Fairest Admissions/Application Process?

  1. Okay we all know about waiting lists. We are aware of how competitive the process is. Knowing this, what do you think is the fairest process? Put yourselves in their shoes, and what application process would you favor? What criteria would you weigh?

    1) First come, first served. Finish your pre-reqs, meet the minimum GPA requirements, and wait. When your number comes up, it comes up.

    2) Based on GPA of prerequisite classes only. Each semester you can apply, and those with the highest GPA on their pre-reqs get in, regardless if it's their first attempt or tenth attempt.

    3) Based on overall GPA of all college work completed. Prerequisites must be completed, but admittance is based on GPA of all coursework, related or not. Same aplication process as #2.

    4) Skills testing. Prerequisites must be completed, but instead of GPA all prospective students are given a basic skills assessment. Those who score highest are given first priority.

    5) Individual interview process. Once prerequisites are met, each candidate goes through an interview process. Here intangibles can be factored in. Things like maturity, need, communication skills, leadership ability, etc.

    6) Other. Please specify.

    7) A combination of all, or some, of the above.


    Personally I favor some combination of the above. First come, first served will discourage some prospective nurses from entering the field if the wait is too long. If you spent a year to 18 months completing pre-reqs, only to wait another 2-3 years to get in, your "Associates Degree" might take 6 or 7 years to complete.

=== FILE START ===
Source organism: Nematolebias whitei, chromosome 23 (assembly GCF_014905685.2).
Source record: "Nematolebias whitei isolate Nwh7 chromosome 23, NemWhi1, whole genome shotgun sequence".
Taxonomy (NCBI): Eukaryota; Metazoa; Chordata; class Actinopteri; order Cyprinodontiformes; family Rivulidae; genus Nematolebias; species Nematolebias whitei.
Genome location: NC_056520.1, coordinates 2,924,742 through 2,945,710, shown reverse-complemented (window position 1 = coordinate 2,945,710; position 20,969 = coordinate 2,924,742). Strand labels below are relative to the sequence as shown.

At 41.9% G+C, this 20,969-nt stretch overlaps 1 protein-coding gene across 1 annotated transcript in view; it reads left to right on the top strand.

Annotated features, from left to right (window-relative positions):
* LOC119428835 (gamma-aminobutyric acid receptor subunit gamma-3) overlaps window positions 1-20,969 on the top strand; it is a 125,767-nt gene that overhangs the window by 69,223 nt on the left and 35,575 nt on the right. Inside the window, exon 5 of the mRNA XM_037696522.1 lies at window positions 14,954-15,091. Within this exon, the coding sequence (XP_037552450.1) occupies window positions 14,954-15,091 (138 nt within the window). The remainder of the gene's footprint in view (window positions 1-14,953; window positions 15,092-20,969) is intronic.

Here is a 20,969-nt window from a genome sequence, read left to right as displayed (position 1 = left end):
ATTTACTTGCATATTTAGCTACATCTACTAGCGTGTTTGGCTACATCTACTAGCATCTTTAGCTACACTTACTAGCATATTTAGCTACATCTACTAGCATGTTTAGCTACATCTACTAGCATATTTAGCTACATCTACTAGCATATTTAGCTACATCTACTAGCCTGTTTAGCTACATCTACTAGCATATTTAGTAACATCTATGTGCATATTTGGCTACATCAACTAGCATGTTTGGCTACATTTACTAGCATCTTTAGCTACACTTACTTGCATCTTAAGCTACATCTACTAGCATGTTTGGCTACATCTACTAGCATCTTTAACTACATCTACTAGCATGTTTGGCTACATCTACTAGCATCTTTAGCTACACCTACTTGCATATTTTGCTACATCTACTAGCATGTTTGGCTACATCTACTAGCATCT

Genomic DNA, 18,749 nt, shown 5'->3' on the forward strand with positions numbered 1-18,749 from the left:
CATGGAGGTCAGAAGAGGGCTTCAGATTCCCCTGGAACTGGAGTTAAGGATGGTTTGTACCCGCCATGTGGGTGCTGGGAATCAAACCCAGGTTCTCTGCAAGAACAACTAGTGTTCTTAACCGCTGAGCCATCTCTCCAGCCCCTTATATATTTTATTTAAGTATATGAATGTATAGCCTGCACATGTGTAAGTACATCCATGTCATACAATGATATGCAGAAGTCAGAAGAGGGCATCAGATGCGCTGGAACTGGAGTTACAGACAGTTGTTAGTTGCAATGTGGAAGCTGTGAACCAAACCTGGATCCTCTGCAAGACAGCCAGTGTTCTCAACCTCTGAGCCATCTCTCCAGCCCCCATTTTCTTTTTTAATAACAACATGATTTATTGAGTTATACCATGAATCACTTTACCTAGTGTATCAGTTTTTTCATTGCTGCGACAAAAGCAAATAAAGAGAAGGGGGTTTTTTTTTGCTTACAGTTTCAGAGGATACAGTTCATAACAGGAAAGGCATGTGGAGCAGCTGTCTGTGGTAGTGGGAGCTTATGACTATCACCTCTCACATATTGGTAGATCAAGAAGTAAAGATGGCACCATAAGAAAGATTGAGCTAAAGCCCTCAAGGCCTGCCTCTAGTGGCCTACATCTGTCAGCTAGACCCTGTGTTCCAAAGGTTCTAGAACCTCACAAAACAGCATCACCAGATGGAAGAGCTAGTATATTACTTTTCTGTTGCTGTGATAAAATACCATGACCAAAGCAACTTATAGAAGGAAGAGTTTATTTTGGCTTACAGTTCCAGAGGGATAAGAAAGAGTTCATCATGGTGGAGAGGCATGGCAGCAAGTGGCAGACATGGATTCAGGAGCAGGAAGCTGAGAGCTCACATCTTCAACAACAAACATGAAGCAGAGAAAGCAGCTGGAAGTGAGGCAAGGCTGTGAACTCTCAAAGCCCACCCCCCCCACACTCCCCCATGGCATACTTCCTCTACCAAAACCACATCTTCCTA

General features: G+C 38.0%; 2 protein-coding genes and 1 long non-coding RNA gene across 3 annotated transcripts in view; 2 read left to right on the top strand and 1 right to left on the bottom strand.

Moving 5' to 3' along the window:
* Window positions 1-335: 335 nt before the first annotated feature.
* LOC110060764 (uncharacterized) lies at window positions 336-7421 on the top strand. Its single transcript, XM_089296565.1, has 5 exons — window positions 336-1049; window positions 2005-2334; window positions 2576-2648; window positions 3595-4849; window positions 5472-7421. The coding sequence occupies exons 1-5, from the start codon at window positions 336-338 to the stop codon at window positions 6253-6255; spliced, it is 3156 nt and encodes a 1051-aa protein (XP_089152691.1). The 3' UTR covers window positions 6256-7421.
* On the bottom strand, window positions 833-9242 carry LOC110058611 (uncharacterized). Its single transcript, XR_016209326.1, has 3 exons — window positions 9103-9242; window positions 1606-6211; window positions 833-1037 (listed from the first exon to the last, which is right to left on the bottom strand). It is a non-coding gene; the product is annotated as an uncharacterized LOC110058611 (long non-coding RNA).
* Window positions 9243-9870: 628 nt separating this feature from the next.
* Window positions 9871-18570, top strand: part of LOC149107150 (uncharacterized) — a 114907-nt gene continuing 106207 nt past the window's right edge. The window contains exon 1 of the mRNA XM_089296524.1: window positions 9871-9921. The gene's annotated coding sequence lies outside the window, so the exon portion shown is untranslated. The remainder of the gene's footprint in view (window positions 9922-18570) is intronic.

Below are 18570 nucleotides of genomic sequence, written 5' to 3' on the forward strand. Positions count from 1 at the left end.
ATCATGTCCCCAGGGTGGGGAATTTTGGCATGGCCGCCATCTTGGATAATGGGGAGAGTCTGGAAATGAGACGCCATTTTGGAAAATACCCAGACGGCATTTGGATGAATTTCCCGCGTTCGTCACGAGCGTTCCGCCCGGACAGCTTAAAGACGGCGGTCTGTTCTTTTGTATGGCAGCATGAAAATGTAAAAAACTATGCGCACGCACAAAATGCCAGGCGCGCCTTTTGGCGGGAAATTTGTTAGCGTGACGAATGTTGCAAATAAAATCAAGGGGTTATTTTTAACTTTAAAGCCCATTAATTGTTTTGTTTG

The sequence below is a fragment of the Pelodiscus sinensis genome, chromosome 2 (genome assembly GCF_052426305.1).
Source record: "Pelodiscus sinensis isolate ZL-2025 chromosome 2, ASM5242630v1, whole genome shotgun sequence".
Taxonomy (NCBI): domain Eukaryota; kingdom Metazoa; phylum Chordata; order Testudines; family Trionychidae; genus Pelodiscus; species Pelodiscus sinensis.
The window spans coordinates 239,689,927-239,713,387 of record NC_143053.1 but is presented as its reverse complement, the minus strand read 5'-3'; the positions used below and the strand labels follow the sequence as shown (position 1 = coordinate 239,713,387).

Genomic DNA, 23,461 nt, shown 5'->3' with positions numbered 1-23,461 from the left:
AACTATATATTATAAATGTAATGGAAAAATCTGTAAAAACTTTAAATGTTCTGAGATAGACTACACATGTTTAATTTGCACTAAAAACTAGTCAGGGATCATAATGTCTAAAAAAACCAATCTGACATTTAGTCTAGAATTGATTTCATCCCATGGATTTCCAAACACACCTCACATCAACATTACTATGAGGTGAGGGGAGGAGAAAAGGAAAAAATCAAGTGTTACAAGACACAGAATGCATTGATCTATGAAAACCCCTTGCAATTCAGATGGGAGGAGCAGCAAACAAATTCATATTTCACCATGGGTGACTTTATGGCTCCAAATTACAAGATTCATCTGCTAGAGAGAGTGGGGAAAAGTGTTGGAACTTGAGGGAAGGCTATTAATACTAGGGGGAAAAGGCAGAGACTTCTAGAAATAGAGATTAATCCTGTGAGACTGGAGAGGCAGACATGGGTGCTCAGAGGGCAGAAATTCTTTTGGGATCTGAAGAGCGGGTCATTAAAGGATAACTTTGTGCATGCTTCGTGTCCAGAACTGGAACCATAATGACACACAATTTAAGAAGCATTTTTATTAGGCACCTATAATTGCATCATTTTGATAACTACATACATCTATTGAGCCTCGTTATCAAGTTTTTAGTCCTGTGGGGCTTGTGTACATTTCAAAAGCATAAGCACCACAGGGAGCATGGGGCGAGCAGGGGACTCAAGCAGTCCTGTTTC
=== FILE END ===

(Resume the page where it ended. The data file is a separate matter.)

Number #2 (GPA of pre-reqs) I also find restrictive. The cut-offs at most schools is in the 3.5 to 3.8 range which in my mind favors students who can devote all their time to school. Most older students must work full-time while completing pre-reqs. Plus how productive is it to retake a class you got a B in only because you need an A to up your GPA? Realistically if your GPA is in the 3.0 to 3.25 range you may never get in.

    Personally I would use a combination of criteria 1, 2, 4 & 5. I would take 25% from each one. If you have 80 spots available, the first 20 go to those who met minimum admissions criteria but have waited the longest due to other factors. These are your 2-3 year wait list students. The next 20 students are based solely on GPA, meaning those first applicants with a 3.8 to 4.0 GPA get in immediately. The next 20 would be based on skills testing and aptitude. The last 20 would be based on an interview process factoring in all of the above. Things like leadership ability, communication skills, etc are not easily measured any other way.

    Okay I am idealistic but I think if demand (students) continues to exceed supply (available seats) then a more flexible system should be in place. What do you think?
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  2. 18 Comments

  3. by   iliel
    From what I have read here on this BB, I feel blessed with the way my school does the ap process.
    We are given points based on real world experience (health care employment)
    The number of hours you Volunteer (max 3 points for 100 hours in a year)
    If you do well on the NLN (need atleast 100 to get in, but get up to 4 points for getting a 134 and above)